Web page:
previous next

The News.

Grant's movement of Sunday and Monday, on our right, southwest of Petersburg, was, as we have previously ill-fated a serious and determined attempt to plant his left nearer the Southside railroad, and, by so doing, advance another step in the investment of Petersburg.--He may even have regarded the capture of that road as possible. In this he was disappointed; but he succeeded in effecting a lodgment on Hatcher's creek, and there intrenching himself. This puts him at certainly nearer the Southside railroad, the immediate objective point of the movement. We, however, feel satisfied that, as General Lee has made no attempt to dislodge him, the position can be of no great strategic value.

An official dispatch from General Lee, received yesterday at 3 o'clock P. M., states that the enemy, on Tuesday, approached several portions of our line, but made no attack; that they still hold their position on Hatcher's run, and that there was no fighting yesterday.

From another source we learn that, on Tuesday morning, the enemy advanced in heavy force upon our extreme right, between Burgess's and Armstrong's mills, and approached to within seventy yards of our breastworks, when, being opened upon by our troops, they turned and fled, leaving their dead and wounded on the field, our troops pursuing them to their works. It will be observed there is no discrepancy between this statement and General Lee's report. He says the enemy approached our lines but did not attack. In this case, as they approached our lines we attacked. In this sortie we regret to learn that Brigadier-General G. M. Sorrel, of Georgia, commanding Wright's old brigade, was shot through the lungs, and, it is feared, mortally wounded.

The formidable character of this movement will be appreciated when it is known that nearly the whole of Grant's army participated. Four of his corps are known to have been engaged, namely the First, Second, Fifth and Sixth corps. The advance of this immense force on Monday was successfully resisted by Pegram's, Evans's and Mahone's divisions.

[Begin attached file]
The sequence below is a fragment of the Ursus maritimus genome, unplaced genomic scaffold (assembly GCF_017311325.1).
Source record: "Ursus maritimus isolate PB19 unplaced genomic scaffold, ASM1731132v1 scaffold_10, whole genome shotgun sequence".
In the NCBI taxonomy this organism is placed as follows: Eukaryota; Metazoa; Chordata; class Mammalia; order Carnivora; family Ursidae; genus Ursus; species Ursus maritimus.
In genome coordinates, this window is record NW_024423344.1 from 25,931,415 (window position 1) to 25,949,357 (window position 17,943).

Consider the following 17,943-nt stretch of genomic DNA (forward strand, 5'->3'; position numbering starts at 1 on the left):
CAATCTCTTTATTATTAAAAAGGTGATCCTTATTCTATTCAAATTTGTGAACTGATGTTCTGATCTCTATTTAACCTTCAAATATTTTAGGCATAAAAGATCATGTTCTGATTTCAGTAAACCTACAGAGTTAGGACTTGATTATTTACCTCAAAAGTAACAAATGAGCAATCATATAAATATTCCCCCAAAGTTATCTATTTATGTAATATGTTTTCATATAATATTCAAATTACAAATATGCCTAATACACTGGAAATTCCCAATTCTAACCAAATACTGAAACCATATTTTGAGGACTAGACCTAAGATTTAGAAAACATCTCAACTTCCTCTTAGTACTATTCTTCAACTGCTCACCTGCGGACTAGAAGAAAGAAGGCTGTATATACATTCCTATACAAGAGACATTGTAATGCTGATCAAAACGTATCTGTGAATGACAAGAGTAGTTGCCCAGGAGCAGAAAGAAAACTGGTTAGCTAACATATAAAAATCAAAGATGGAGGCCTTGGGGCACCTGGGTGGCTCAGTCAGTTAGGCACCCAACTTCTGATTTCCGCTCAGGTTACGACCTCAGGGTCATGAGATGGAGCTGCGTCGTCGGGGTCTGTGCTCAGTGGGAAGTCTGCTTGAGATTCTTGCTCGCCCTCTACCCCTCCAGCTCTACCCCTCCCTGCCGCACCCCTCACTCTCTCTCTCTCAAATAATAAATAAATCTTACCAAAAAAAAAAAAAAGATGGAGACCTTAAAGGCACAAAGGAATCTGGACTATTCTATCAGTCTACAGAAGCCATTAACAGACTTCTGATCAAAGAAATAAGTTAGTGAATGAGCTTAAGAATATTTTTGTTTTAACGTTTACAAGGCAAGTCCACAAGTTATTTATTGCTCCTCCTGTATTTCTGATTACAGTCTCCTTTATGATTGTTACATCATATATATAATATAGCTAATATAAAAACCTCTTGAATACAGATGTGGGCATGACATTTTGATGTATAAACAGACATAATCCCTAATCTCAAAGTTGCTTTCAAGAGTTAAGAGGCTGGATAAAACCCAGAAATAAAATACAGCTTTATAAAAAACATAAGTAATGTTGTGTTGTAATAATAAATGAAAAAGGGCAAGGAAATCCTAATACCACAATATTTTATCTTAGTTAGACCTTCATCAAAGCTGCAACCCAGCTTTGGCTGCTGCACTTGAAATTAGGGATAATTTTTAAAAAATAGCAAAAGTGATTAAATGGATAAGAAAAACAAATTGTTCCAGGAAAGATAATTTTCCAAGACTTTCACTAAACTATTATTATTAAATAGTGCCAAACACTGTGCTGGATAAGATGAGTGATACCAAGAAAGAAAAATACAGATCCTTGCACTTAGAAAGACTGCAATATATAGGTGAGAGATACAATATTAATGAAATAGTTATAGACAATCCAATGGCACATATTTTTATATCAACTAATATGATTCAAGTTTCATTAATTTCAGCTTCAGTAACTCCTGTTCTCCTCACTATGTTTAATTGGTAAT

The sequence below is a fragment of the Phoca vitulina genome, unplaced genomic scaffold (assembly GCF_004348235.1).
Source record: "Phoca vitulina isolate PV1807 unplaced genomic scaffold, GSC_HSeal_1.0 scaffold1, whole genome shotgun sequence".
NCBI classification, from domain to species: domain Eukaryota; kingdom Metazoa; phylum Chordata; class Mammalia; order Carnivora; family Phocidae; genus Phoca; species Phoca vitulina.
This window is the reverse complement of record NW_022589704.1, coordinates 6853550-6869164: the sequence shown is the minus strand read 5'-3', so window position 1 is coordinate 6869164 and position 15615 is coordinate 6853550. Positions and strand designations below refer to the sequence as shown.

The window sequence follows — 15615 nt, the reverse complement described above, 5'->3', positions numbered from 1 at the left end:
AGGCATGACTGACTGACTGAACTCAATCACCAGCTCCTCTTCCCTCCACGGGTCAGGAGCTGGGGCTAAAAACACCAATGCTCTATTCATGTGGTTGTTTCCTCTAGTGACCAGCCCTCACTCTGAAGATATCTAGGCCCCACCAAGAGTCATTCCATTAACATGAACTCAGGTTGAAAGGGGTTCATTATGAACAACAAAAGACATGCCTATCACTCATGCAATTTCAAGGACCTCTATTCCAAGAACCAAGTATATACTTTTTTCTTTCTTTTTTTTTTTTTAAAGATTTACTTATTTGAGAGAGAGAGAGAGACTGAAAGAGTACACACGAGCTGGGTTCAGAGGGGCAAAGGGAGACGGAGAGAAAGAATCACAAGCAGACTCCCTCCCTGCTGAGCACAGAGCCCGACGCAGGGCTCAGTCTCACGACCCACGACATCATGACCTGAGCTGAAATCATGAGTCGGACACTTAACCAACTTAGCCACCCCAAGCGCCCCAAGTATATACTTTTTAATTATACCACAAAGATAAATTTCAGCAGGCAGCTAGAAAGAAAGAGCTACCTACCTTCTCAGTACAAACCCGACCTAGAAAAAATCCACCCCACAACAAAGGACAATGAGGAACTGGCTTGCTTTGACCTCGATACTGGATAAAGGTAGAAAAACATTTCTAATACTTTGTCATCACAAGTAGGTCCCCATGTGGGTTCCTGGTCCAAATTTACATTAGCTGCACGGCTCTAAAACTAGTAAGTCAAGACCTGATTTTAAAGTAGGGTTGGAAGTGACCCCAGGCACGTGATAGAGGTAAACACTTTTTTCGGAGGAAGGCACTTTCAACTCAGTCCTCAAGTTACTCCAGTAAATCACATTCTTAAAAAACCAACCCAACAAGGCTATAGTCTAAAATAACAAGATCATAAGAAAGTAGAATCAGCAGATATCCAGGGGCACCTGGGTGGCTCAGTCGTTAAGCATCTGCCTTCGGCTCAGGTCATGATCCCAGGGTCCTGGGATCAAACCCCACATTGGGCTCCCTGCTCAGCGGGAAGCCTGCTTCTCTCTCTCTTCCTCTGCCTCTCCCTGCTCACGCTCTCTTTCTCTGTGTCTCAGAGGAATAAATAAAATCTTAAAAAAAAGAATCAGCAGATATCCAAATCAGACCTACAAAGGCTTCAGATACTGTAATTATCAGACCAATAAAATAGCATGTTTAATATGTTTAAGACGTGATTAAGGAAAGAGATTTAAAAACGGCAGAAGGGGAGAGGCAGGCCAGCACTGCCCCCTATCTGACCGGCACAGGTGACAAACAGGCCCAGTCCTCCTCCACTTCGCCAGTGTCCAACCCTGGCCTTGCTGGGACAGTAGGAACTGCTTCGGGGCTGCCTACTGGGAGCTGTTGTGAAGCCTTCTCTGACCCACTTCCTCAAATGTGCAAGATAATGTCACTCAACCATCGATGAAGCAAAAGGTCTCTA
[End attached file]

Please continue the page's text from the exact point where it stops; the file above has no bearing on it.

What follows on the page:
There is no doubt that Grant was chiefly incited to attempt this midwinter dash upon our right by the belief that General Lee had sent Mahone, with a considerable body of troops, to South Carolina. If he has accomplished nothing else, he has been disagreeably undeceived. He found to his cost that the gallant and lucky Mahone was at his old position, where he has so often before welcomed our enemies with bloody hands to hospitable graves.

Considering the obstinacy of the fight of Monday, and the length of its duration, the number of casualties on each side was unusually small. This is accounted for by the fact that the battle was fought on densely-wooded ground. We lost few prisoners, and took few.-- Sixty-seven, belonging to the Sixth corps, captured during the fight, were received in the city yesterday.

From South Carolina.

Again on yesterday it was reported that Sherman had taken Branchville, but nothing in confirmation of this was received at the War Office.


No transactions of consequence took place in the gold market yesterday.--Brokers are not anxious to sell.

The negro Soldier scheme.

The Confederate Senate, in secret session on Tuesday, by an overwhelming majority voted down Mr. Brown's resolution instructing the Military Committee to report a bill putting two hundred thousand negro soldiers in the army.--This puts this vexed question at rest, at least for a time.

Not captured.

Colonel Mosby, now in this city, yesterday received a telegram stating that none of his men had been captured in the Shenandoah Valley, as alleged by the last Yankee newspapers.

Creative Commons License
This work is licensed under a Creative Commons Attribution-ShareAlike 3.0 United States License.

An XML version of this text is available for download, with the additional restriction that you offer Perseus any modifications you make. Perseus provides credit for all accepted changes, storing new additions in a versioning system.

hide Places (automatically extracted)

View a map of the most frequently mentioned places in this document.

Sort places alphabetically, as they appear on the page, by frequency
Click on a place to search for it in this document.
South Carolina (South Carolina, United States) (2)
Georgia (Georgia, United States) (1)
Branchville (South Carolina, United States) (1)
Armstrong's Mills (Ohio, United States) (1)
hide People (automatically extracted)
Sort people alphabetically, as they appear on the page, by frequency
Click on a person to search for him/her in this document.
S. D. Lee (4)
Mahone (3)
Grant (3)
Hatcher (2)
Wright (1)
G. M. Sorrel (1)
Tecumseh Sherman (1)
John Pegram (1)
Mosby (1)
Evans (1)
Burgess (1)
Brown (1)
hide Display Preferences
Greek Display:
Arabic Display:
View by Default:
Browse Bar: